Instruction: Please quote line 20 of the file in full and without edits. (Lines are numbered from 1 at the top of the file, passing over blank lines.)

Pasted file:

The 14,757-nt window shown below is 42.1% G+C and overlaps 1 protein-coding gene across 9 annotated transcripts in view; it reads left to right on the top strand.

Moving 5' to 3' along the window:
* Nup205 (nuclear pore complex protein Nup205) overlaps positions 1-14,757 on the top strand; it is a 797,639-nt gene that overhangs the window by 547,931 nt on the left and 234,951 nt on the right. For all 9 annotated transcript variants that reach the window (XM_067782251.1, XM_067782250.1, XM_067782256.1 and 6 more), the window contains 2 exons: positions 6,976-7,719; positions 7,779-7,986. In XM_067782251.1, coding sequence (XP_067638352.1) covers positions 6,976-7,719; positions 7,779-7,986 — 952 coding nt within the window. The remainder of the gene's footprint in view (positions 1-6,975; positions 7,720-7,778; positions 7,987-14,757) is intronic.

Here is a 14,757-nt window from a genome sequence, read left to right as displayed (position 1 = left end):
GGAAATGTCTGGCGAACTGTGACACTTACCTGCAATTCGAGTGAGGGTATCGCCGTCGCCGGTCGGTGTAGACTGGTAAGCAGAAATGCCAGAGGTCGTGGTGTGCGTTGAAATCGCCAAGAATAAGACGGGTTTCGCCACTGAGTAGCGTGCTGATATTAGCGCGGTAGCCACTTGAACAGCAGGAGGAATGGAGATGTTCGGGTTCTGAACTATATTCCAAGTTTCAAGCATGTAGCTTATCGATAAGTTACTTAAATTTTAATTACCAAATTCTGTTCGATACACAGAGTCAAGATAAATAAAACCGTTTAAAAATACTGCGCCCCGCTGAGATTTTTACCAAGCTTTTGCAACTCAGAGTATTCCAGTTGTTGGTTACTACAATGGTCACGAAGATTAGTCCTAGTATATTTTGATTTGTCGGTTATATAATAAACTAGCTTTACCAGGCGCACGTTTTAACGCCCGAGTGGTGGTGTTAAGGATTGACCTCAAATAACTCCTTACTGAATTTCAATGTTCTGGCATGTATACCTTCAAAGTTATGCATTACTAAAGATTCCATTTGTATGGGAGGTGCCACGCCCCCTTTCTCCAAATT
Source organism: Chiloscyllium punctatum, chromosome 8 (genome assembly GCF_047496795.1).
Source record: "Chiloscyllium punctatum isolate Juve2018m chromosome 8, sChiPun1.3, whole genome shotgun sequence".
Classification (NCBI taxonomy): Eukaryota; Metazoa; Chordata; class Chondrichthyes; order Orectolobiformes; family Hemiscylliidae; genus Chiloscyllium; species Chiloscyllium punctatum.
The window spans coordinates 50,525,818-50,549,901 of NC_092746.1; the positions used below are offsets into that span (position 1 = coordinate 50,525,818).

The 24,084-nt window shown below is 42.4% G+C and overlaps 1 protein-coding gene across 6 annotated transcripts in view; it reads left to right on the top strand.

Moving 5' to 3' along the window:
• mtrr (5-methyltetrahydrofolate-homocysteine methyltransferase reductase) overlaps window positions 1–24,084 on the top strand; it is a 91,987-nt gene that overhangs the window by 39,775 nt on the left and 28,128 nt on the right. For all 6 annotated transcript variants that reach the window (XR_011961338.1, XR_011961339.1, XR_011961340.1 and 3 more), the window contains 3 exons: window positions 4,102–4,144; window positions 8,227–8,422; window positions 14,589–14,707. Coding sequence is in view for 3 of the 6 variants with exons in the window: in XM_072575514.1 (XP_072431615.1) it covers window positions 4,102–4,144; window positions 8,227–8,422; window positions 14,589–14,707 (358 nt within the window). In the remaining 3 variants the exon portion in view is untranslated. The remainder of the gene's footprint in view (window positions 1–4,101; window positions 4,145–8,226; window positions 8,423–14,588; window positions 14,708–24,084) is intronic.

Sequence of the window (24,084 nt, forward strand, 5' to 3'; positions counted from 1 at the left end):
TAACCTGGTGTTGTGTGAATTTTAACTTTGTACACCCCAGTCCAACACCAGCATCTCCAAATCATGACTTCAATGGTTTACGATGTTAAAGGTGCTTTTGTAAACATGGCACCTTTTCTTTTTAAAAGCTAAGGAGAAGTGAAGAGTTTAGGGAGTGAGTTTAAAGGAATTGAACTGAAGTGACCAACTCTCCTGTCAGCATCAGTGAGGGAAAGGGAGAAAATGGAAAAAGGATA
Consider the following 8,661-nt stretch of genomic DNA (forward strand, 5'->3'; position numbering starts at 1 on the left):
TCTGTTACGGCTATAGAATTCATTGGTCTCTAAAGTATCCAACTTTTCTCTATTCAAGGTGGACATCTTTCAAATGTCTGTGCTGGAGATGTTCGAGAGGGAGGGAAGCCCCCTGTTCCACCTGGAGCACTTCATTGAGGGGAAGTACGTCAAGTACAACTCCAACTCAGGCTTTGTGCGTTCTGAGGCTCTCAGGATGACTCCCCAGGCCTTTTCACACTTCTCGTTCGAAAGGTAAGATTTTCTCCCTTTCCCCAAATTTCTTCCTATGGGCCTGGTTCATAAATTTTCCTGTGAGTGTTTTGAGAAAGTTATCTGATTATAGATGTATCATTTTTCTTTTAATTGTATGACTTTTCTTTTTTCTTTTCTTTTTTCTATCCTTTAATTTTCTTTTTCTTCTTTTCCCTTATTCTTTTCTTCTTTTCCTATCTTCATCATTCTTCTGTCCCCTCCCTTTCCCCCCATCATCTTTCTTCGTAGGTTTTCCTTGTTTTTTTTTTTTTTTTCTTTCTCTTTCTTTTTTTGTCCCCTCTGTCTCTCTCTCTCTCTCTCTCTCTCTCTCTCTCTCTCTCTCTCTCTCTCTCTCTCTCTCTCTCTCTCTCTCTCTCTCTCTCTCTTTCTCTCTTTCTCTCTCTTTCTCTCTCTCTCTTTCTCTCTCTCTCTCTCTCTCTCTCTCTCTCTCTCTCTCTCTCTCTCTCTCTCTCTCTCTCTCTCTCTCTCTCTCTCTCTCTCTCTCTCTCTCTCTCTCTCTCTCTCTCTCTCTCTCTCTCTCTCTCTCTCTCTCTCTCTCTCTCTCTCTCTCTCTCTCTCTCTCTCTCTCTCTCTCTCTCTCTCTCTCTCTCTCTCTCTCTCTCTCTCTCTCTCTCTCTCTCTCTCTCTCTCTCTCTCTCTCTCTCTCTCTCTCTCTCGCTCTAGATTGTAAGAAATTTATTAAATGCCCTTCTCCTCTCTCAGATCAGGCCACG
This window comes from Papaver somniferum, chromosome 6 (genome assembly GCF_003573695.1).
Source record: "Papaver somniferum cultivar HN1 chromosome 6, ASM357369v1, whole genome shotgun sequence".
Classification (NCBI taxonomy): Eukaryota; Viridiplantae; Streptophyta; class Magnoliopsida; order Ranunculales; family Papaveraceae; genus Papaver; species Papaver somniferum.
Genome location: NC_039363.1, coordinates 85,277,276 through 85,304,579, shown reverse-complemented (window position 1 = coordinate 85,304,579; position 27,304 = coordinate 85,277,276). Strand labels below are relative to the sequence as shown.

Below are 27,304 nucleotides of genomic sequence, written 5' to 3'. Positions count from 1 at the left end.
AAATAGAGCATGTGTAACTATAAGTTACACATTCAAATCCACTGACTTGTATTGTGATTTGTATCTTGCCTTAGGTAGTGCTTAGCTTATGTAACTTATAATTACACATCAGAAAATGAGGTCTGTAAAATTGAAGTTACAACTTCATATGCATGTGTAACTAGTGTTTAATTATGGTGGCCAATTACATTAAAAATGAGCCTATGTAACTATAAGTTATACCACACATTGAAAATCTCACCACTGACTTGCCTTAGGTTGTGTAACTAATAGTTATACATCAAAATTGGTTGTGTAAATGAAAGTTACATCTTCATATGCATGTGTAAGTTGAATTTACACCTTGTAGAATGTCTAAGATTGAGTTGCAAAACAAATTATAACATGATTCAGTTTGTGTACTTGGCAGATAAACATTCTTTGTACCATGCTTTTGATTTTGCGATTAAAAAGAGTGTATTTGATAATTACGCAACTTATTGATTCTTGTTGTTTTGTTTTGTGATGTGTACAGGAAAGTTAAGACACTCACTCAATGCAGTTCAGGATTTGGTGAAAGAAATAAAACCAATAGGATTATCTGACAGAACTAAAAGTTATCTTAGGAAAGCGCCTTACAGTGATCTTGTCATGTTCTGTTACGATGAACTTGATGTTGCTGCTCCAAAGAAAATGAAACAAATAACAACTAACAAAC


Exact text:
Genome location: NC_039363.1, coordinates 85,277,276 through 85,304,579, shown reverse-complemented (window position 1 = coordinate 85,304,579; position 27,304 = coordinate 85,277,276). Strand labels below are relative to the sequence as shown.